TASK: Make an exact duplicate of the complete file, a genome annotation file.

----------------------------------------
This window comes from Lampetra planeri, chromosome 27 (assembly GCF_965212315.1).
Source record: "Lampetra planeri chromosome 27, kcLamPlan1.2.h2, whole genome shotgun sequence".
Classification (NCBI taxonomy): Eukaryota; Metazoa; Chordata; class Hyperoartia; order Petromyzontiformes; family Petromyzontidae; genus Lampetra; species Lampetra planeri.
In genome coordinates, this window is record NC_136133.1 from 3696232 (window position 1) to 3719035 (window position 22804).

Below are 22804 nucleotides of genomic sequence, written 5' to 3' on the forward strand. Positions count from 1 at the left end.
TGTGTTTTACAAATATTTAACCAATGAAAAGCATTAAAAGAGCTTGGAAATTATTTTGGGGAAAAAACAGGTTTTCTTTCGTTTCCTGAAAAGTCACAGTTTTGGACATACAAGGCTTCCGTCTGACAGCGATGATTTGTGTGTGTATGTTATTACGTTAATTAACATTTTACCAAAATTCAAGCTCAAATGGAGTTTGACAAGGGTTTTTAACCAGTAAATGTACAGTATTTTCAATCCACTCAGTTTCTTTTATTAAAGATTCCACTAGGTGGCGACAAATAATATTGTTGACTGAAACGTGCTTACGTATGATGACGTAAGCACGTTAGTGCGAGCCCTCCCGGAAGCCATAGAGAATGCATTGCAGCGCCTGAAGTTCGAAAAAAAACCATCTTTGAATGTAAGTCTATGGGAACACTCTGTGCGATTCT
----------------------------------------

This window comes from Lampetra planeri, chromosome 27 (assembly GCF_965212315.1).
Source record: "Lampetra planeri chromosome 27, kcLamPlan1.2.h2, whole genome shotgun sequence".
Classification (NCBI taxonomy): Eukaryota; Metazoa; Chordata; class Hyperoartia; order Petromyzontiformes; family Petromyzontidae; genus Lampetra; species Lampetra planeri.
In genome coordinates, this window is record NC_136133.1 from 3696232 (window position 1) to 3719035 (window position 22804).

Below are 22804 nucleotides of genomic sequence, written 5' to 3' on the forward strand. Positions count from 1 at the left end.
TGTGTTTTACAAATATTTAACCAATGAAAAGCATTAAAAGAGCTTGGAAATTATTTTGGGGAAAAAACAGGTTTTCTTTCGTTTCCTGAAAAGTCACAGTTTTGGACATACAAGGCTTCCGTCTGACAGCGATGATTTGTGTGTGTATGTTATTACGTTAATTAACATTTTACCAAAATTCAAGCTCAAATGGAGTTTGACAAGGGTTTTTAACCAGTAAATGTACAGTATTTTCAATCCACTCAGTTTCTTTTATTAAAGATTCCACTAGGTGGCGACAAATAATATTGTTGACTGAAACGTGCTTACGTATGATGACGTAAGCACGTTAGTGCGAGCCCTCCCGGAAGCCATAGAGAATGCATTGCAGCGCCTGAAGTTCGAAAAAAAACCATCTTTGAATGTAAGTCTATGGGAACACTCTGTGCGATTCT